Knee pain is one of the top two or three reasons that patients come in to see me. In older patients the knee pain often comes from wear and tear of the knee. The knee surface has a shiny layer of cartilage both at the end of the femur and the tibia. When there is breakdown of the cartilage from either an injury, age, weight or no specific injury then that is what we call arthritis or degenerative joint disease.
What happens is that inside the knee there is synovial fluid which circulates between the bones. As arthritis sets in the fluid can become thinner and lose its elastic properties of cushioning the knee joint. I often tell patients to think of the fluid in your knee joint like engine oil. Over time engine oil will break down and lose its lubricating properties. Synovial fluid is similar in that when arthritis sets in there are little nooks and crannies on the knee joint surfaces that do not get well lubricated. For your car you can go to your nearest Quick Lube and get an oil change. The last time I checked Quick Lube does not do knee joints.
A little over twenty years ago a product was developed using rooster combs to inject into the knee to lubricate it. Over the years there have been advancements in the joint lubrication field where the fluid is now synthesized in a lab and there are no animal products. The products now have better cushioning properties and they are all grouped under the name: viscosupplementation.
I use Orthovisc which involves three injections into the knee joint one week apart. It coats the rough areas of the knee and provides up to 6 months of relief. The injections are done in the office and the patient is able to walk right out and resume most activities within a day. I often tell my patients that Orthovisc is like getting an oil change along with STP which makes the knee joint fluid thicker. It provides more lasting relief then a steroid injection.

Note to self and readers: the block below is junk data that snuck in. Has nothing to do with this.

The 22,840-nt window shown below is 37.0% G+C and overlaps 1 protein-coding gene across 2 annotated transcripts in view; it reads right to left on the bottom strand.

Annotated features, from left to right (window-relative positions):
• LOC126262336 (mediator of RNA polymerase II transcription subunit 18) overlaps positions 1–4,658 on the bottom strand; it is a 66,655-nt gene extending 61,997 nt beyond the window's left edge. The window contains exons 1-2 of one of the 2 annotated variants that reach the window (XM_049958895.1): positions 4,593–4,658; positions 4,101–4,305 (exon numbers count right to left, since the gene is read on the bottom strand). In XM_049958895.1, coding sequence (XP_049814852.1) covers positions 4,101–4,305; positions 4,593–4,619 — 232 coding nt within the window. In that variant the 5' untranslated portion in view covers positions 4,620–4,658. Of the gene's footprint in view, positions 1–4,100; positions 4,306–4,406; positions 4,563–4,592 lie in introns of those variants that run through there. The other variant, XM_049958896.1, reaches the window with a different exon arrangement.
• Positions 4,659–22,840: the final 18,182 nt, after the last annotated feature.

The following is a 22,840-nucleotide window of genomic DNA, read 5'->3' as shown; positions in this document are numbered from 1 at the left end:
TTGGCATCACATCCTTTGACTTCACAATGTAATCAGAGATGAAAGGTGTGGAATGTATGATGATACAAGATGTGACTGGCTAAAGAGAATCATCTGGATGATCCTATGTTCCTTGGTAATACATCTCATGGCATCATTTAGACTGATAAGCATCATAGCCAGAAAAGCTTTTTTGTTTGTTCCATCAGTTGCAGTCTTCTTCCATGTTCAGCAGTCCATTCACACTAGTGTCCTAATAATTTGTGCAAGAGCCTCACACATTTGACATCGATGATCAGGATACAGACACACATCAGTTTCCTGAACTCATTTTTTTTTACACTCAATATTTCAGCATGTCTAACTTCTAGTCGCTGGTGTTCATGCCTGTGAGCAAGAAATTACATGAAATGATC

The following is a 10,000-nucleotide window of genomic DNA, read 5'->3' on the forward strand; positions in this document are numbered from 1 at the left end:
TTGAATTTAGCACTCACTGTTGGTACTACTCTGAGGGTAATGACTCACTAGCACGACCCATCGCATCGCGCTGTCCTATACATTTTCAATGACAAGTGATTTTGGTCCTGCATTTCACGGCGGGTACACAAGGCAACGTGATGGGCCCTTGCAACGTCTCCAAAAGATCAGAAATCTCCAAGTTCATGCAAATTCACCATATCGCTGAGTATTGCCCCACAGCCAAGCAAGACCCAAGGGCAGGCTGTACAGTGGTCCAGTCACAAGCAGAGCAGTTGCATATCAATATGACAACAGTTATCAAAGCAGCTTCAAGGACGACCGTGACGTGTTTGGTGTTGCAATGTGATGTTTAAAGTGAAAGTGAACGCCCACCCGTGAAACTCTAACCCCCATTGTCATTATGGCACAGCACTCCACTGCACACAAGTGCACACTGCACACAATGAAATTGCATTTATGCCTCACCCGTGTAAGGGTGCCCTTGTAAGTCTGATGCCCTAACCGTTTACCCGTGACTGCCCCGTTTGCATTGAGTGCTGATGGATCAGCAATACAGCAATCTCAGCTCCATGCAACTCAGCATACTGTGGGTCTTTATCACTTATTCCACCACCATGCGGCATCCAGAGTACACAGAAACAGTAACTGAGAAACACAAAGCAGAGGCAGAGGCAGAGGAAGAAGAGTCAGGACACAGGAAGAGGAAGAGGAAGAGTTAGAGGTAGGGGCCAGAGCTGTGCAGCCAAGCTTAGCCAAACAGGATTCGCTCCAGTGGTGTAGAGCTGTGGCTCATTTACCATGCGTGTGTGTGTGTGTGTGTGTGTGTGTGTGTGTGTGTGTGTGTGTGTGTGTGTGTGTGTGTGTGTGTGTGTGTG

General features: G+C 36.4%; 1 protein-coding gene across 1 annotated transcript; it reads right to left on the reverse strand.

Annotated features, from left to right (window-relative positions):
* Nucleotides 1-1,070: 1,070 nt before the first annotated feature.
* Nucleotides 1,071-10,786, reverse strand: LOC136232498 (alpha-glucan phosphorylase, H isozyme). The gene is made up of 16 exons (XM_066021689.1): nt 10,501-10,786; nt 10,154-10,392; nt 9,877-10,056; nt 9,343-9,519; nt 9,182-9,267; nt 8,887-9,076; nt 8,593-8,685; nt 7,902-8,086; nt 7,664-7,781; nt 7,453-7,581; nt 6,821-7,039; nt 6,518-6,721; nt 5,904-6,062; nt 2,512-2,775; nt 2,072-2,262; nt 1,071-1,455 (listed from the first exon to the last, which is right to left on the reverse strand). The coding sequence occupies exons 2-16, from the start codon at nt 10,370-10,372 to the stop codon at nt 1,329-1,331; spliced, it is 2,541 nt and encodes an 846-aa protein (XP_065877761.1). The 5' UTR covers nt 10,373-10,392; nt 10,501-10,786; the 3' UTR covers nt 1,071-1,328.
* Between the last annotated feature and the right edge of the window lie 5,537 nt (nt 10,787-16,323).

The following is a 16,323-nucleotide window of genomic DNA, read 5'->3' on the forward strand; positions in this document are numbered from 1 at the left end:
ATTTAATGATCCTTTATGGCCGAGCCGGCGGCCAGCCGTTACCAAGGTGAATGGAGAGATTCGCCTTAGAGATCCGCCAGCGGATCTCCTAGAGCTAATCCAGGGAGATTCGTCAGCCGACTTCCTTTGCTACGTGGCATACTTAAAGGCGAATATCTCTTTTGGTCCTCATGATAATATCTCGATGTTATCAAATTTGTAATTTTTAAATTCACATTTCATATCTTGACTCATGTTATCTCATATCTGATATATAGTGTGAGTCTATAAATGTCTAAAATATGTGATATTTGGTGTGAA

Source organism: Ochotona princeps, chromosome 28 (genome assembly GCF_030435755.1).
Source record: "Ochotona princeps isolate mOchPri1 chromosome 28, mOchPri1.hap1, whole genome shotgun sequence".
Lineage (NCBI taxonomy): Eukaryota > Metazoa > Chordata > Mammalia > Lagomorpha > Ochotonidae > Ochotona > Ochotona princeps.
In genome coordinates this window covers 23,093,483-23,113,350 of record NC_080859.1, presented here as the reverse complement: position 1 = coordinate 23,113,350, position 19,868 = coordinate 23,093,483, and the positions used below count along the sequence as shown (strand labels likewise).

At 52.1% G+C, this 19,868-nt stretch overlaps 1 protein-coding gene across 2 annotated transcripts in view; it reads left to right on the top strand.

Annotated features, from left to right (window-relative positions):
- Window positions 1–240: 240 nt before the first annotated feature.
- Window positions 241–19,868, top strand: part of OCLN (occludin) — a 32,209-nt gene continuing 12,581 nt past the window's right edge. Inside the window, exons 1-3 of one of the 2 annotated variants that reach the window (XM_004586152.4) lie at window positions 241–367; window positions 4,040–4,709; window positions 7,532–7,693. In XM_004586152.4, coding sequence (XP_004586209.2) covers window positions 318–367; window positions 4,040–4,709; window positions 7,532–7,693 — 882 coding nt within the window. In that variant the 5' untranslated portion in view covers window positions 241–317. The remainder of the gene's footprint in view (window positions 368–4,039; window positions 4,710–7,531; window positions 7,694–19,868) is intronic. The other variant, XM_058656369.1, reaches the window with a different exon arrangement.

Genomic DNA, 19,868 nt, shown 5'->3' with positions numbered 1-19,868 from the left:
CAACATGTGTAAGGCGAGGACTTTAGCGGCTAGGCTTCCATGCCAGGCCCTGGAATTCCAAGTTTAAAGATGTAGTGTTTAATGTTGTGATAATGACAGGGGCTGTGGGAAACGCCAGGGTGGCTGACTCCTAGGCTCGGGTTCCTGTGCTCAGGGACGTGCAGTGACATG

One word of advice is avoid going to any facility that you see advertised that states that their facility uses the latest image guidance or ultrasound to inject the knee. They are injecting the same product as I described and charging double or triple the normal rate. Any competent orthopedic surgeon can inject the knee without imaging.
Gel injections are only indicated for the knee in the U.S. It has been used in other joints with osteoarthritis, but that is not FDA approved and is considered "off label". Many patients that I see with osteoarthritis of the knee may need a knee replacement, but for personal reasons do not want to go that route. Gel injections are a much more conservative route and it may be the answer for your knee pain.